Posted by: Bill von Achen | March 19, 2010

A Counterintuitive Strategy for Keeping Your Best Employees

The best way to keep your best employees is to make it easier for them to leave?

That’s the seemingly counterintuitive strategy discussed in an article in the Wall Street Journal. However, at its core, the approach is based on sound principles of giving your best employees every way to grow their professional talents. 

In brief, here’s the argument:

  • You want to retain your most talented employees;
  • But your most talented employees are also most likely the same employees who seek opportunities to learn new skills, take on more responsibilities, and to build their professional networks;
  • So, you improve your chances of keeping your best employees by helping them to achieve their professional development goals, even at the risk of making them more attractive to other employers.

This strategy is especially important as the economy begins to improve.  Historically, you’re most vulnerable to loosing key employees as companies start hiring again and looking for the best talent.  So keeping them professional engaged and challenged is one way to combat the allure of more money or greener pastures that a competing employer can offer.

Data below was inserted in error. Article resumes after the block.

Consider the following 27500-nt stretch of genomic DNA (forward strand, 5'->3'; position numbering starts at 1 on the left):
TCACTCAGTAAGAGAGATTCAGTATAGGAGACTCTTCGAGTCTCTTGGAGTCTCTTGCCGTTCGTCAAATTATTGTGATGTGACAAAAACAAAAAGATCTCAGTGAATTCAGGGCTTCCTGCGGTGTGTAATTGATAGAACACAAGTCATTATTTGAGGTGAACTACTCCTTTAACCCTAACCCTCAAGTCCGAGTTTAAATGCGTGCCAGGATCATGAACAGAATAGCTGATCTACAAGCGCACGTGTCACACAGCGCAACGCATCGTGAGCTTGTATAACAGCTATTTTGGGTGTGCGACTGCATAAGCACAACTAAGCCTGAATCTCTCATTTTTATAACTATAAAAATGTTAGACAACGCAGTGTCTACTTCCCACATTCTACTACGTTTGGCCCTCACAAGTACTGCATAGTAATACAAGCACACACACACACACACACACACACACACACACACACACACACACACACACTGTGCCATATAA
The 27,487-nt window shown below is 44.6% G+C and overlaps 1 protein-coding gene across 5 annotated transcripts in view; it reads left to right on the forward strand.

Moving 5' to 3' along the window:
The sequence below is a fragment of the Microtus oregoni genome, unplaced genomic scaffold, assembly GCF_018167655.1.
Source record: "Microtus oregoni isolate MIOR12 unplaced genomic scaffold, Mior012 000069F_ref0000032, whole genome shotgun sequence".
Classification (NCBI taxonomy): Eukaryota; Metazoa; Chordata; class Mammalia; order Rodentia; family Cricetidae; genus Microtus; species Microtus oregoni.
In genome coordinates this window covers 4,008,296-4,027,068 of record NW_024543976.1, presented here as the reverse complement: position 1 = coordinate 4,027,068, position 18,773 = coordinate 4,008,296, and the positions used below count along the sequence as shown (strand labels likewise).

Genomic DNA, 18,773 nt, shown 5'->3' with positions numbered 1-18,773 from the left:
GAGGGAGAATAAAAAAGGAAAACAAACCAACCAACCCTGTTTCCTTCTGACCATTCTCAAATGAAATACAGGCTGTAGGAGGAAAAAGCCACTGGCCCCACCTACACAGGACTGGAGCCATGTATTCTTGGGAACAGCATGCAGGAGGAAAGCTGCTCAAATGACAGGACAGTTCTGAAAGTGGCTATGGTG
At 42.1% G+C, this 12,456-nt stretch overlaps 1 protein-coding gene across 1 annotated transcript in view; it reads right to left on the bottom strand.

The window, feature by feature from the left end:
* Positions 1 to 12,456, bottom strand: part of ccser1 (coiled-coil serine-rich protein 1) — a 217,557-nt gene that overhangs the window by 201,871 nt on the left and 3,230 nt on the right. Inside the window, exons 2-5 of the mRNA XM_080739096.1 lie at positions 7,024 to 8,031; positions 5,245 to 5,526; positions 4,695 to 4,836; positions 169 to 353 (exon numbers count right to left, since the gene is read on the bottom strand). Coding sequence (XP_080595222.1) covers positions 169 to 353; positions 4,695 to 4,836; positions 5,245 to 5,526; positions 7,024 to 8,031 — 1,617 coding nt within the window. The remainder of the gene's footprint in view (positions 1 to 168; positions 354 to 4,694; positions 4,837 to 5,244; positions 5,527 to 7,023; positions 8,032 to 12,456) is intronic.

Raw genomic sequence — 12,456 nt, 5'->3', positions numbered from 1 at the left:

But beyond its effectiveness as a retention strategy, supporting the professional development efforts of your employees is good business for you as well.  That’s because success in business largely depend on your ability to take advantage of the talents of others.  And how better to exploit those talents than by giving people the opportunity to grow?

You can view the complete article as it appeared in the Wall Street Journal  For more articles and resources on employee motivation, go to our Resources page.

So what strategies are you using to keep your best employees?  Share your thoughts by commenting on this post.

Leave a Reply

Fill in your details below or click an icon to log in: Logo

You are commenting using your account. Log Out /  Change )

Google photo

You are commenting using your Google account. Log Out /  Change )

Twitter picture

You are commenting using your Twitter account. Log Out /  Change )

Facebook photo

You are commenting using your Facebook account. Log Out /  Change )

Connecting to %s


%d bloggers like this: